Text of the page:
Sorted plastics at a recycling facility.

Brightmark is seeking over 1,000,000 tons of difficult-to-recycle plastics for chemical recycling. | hiv360/Shutterstock

A chemical recycling firm is on the hunt for a massive quantity of plastics Nos. 1-7, material the company plans to process at plastics-to-fuel facilities across the country.

San Francisco-headquartered Brightmark is looking to bring in 2.4 billion pounds per year of mixed plastics from eastern portion of the U.S. The company issued a call for material on July 30, describing it as the “largest ever solicitation for plastic waste.”

The 2.4 billion pounds is a huge quantity – for comparison, the U.S. exported 1.46 billion pounds of all scrap plastics throughout 2019. The outlet could represent a significant opportunity for MRFs and municipal programs struggling to move low-grade plastic bales.

In the announcement, Brightmark CEO Bob Powell said the company wants to bring in difficult-to-recycle plastics.

“Plastics 3-7, in particular, are not easily recycled with other technologies, and typically end up in landfills, incinerators, or sadly – in our oceans,” Powell said. “We’re proud to have a proven, breakthrough closed loop solution for transforming these raw materials back into useful products.”

Brightmark is currently running test materials at its Ashley, Ind. processing facility, which employs a pyrolysis process to convert plastics into fuels and chemical feedstocks, including diesel, naphtha and wax. This facility will serve the broader Midwest market, according to the announcement, and the company is currently selecting sites for two additional facilities. Brightmark plans to have those sites chosen by the end of the year.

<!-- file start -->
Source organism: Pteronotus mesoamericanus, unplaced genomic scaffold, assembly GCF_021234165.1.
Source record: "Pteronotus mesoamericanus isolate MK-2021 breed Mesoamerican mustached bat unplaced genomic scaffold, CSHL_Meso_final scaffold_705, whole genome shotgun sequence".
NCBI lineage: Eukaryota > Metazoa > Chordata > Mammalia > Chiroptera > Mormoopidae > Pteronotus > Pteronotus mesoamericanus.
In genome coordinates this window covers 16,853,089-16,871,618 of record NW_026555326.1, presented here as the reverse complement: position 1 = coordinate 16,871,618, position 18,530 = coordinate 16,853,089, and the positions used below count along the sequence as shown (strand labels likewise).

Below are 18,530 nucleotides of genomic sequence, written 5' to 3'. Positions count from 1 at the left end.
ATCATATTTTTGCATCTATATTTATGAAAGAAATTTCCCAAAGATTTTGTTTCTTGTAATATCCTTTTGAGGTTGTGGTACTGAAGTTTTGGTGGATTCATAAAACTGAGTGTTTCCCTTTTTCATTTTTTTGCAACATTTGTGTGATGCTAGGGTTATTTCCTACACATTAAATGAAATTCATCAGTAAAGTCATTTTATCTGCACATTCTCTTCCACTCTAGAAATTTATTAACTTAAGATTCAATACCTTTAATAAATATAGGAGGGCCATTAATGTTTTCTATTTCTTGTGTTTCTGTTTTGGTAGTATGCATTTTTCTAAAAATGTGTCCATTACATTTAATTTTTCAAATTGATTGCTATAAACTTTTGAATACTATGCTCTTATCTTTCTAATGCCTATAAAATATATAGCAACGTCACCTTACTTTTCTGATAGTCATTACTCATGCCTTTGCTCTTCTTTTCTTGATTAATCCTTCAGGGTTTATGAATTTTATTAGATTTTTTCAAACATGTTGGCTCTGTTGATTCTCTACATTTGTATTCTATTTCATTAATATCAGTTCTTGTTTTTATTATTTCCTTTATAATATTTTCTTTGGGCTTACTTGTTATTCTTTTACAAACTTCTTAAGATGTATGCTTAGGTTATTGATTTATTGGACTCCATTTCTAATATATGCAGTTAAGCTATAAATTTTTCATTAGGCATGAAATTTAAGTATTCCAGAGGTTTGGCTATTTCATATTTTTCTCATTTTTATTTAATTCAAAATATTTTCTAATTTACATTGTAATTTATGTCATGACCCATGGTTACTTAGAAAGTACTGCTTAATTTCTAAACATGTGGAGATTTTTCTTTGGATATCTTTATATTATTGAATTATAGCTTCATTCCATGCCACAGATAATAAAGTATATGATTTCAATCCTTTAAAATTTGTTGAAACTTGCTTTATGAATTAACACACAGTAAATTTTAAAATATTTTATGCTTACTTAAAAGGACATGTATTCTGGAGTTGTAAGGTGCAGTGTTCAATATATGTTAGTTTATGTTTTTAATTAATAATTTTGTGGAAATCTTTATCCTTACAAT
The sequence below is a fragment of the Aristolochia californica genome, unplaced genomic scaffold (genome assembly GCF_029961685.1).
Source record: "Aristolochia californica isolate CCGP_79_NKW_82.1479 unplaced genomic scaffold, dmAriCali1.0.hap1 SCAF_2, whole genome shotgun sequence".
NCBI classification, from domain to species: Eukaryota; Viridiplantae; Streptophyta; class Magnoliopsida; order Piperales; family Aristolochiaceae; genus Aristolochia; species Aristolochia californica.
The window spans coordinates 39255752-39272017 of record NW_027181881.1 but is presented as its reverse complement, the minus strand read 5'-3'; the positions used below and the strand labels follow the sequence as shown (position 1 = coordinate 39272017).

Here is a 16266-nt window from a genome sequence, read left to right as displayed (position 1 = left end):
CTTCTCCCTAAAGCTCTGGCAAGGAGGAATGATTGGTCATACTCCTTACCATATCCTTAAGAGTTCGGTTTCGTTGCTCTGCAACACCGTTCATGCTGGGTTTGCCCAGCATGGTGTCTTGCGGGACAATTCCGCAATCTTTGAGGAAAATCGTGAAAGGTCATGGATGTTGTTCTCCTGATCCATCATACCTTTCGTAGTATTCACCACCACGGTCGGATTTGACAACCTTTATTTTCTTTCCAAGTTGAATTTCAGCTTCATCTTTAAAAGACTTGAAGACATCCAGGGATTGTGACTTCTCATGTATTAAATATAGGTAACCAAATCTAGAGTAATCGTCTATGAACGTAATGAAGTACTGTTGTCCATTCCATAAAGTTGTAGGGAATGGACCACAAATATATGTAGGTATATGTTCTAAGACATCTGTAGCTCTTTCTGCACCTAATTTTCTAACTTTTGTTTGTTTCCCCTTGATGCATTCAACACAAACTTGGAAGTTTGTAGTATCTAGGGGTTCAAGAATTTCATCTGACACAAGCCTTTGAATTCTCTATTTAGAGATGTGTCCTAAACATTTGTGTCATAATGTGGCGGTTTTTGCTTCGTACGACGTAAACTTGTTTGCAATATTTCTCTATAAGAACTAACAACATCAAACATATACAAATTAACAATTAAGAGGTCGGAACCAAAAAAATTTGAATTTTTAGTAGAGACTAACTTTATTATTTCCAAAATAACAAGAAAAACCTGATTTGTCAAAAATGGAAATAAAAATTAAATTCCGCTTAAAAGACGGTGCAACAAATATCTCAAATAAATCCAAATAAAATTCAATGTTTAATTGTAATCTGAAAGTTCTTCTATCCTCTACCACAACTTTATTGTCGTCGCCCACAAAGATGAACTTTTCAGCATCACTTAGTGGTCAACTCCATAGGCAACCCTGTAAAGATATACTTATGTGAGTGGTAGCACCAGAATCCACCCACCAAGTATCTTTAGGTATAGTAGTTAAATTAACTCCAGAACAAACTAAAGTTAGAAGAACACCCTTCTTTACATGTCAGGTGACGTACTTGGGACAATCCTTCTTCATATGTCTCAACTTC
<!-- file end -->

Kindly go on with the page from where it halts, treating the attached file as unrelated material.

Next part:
“Brightmark anticipates that its next phase of advanced plastic recycling projects will be operational by 2023, and these facilities will process a minimum of 400,000 tons of post-use plastics each year,” according to the release. “The company is developing hubs for materials collection throughout the eastern United States, which will gather and bale materials for shipping to its recycling plants.”

Interested suppliers must be able to provide at least 2 million pounds per year, according to the announcement. The company plans to have contracts in place by Nov. 15.

Brightmark, a California energy firm, came into the chemical recycling space with its 2018 investment in RES Polyflow, a plastics conversion company working to develop the Indiana facility. Brightmark has been steadily progressing to bring the $260 million plant on-line since then. The plant in June began running test loads of material and has started producing plastic pellets.

A version of this story appeared in Resource Recycling on August 4.

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